The reading we heard this evening is the beginning of Paul’s last journey, that journey to Rome. Paul has been arrested and as a Roman citizen has demanded his right to have his case heard by the Emperor. The account of this journey, if you can read the whole thing later, is fascinating in its description of seamanship in a great and protracted storm. Paul warned his guard that the storm would come. They were travelling late in the season and Paul’s experience meant that he anticipated it. Their journey from Jerusalem, took them up the coast and around the south of Cyprus, up and along towards Crete, touching the south of Crete and then out into the Mediterranean Sea, west to Malta and then north to Rome. That’s the journey, but mid-way they hit a mighty storm, 14 long days of fear and discomfort. I can only imagine this, but I’m sure that some of you know what this means.
There’s a very well-known prayer, the prayer of the Breton sailor, simple but evocative, goes like this: ‘O God, thy sea is so great and my boat is so small.’
The sea in its great power and expanse puts us and our lives into perspective. Human beings are so small and vulnerable in comparison with the waters of the sea. ‘O God, thy sea is so great and my boat is so small.’
And we know that storms happen, and ship-wrecks happen. The boat that Paul sails in is eventually ship-wrecked, but all the crew are saved through Paul’s efforts to keep them together.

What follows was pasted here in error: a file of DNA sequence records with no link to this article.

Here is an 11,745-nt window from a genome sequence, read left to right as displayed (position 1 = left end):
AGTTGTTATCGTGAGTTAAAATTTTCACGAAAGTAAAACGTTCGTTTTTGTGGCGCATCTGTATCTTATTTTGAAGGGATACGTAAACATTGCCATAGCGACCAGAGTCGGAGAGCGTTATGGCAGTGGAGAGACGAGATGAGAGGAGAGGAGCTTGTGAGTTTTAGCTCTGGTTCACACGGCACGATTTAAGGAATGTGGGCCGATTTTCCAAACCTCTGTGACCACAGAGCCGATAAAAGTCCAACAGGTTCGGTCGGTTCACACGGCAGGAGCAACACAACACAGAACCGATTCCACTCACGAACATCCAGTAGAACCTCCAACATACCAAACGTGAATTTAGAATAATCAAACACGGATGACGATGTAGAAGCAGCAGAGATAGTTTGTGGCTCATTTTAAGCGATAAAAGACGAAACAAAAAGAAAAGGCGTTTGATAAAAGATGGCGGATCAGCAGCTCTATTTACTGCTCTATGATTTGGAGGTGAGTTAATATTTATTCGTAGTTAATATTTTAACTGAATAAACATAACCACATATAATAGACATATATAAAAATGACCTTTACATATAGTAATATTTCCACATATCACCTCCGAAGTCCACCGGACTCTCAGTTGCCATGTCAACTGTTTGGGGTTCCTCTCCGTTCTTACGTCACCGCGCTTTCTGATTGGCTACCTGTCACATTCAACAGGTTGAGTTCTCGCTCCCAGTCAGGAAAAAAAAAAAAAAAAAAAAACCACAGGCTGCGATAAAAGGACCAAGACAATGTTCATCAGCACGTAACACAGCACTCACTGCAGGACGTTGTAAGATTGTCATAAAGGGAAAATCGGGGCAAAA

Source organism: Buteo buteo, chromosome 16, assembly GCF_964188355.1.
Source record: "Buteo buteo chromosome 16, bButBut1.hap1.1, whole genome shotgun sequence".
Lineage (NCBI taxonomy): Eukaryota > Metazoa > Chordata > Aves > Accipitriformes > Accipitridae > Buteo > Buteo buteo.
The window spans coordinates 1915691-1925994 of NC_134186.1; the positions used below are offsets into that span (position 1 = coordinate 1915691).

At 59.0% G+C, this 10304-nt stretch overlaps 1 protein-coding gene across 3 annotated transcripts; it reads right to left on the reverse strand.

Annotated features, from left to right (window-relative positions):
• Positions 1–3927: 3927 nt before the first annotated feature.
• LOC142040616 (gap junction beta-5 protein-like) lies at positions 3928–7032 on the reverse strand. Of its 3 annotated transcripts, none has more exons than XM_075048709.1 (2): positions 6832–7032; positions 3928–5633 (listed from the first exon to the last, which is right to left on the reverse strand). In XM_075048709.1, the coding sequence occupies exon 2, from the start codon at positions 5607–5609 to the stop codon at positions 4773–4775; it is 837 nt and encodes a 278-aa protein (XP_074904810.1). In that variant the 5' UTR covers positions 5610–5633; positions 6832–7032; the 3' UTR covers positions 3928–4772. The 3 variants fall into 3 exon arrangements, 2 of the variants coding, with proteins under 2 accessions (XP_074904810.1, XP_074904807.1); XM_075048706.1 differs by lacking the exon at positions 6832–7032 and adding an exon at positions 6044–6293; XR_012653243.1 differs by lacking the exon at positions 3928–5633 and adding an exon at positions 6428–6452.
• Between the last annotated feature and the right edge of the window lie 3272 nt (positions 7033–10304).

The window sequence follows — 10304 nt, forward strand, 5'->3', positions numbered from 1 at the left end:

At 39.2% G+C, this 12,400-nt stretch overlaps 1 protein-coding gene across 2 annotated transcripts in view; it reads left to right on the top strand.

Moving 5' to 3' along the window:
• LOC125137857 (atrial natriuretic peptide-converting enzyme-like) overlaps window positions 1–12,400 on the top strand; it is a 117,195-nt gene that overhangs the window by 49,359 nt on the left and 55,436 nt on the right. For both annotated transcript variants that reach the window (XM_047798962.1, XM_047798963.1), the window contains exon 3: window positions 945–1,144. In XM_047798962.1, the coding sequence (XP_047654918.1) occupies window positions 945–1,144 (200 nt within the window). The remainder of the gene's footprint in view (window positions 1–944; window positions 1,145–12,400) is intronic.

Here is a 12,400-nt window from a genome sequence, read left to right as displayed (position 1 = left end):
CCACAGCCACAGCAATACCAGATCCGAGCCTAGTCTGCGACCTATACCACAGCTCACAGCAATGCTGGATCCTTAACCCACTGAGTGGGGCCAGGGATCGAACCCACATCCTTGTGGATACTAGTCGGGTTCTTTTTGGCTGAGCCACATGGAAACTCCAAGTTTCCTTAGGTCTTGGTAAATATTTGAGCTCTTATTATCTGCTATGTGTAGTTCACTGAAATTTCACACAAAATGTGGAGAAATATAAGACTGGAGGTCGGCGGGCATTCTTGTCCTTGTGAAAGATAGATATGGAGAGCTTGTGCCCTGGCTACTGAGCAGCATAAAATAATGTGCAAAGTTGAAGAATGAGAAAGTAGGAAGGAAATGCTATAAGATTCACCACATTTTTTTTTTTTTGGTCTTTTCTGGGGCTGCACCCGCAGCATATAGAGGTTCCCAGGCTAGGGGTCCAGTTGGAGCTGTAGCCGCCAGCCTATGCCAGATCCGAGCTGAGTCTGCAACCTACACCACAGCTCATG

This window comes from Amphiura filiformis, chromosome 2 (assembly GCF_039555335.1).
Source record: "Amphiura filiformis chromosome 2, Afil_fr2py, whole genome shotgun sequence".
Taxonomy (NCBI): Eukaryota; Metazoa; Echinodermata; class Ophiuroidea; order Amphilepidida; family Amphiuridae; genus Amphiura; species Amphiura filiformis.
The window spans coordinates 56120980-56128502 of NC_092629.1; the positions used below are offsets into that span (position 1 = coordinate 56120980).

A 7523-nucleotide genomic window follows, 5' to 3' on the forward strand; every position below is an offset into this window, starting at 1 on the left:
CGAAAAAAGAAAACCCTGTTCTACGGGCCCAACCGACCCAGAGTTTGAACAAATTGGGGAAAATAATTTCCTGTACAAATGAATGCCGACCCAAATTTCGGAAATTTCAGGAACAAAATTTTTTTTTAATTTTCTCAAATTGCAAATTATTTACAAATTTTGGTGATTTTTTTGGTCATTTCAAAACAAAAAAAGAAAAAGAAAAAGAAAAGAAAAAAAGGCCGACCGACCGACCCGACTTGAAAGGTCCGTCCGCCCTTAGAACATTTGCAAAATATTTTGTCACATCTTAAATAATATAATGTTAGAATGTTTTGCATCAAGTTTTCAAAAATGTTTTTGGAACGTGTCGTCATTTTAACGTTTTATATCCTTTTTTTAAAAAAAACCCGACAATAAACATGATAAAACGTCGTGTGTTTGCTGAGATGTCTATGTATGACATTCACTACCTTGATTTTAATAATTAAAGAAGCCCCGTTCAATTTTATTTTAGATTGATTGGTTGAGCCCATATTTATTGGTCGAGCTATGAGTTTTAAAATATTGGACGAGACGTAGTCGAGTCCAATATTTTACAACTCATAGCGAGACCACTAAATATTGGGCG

In a sense Paul’s whole adult life has been a storm. He has been swept up in great forces: first his hatred for the followers of Jesus, whom he persecuted, until he had a life changing encounter with the risen Christ, he is thrown from his horse and blinded, hearing the voice of Jesus, ‘why are you persecuting me?’ Paul is humbled and when he regains his sight he gains faith and the Paul turns from being persecutor to became the most energetic preacher and missionary. All that passion redirected by God.
And in the storm at sea, he is calm. Paul has utter confidence in God’s promises. God intends him to get to Rome, and all the crew to be saved. The storm is all around, but he is calm in the storm.
For all of us, storms will happen. No one escapes life’s storms. Storms strike in the form of accidents, ill-health, relationship breakdown, betrayal, events that absolutely rock our world and make us sick with despair and worry. Christian faith doesn’t mean that we will escape the storms of life, but faith can give us courage to live through the storm and even, despite the storm, find peace within it. Because God loves us, knows us and cherishes us, we can know calm and courage amid the storm. Calm comes from the knowledge that although we are tiny and the storm is great, we are loved. We matter. He is the rock on which we can rely. Each one of us is precious.
Today we remember those who died a year ago in the Grenfell Tower fire. And today we continue to watch the news of migrants taking to the sea in search of a better life, at such great danger to themselves. Let us ask God to open our hearts to one another, across divides of race and culture, to recognise in those who suffer, our brothers and sisters, precious children of God. And may each of us, in storm and in calm, know the peace of Christ, which passes all understanding. Amen.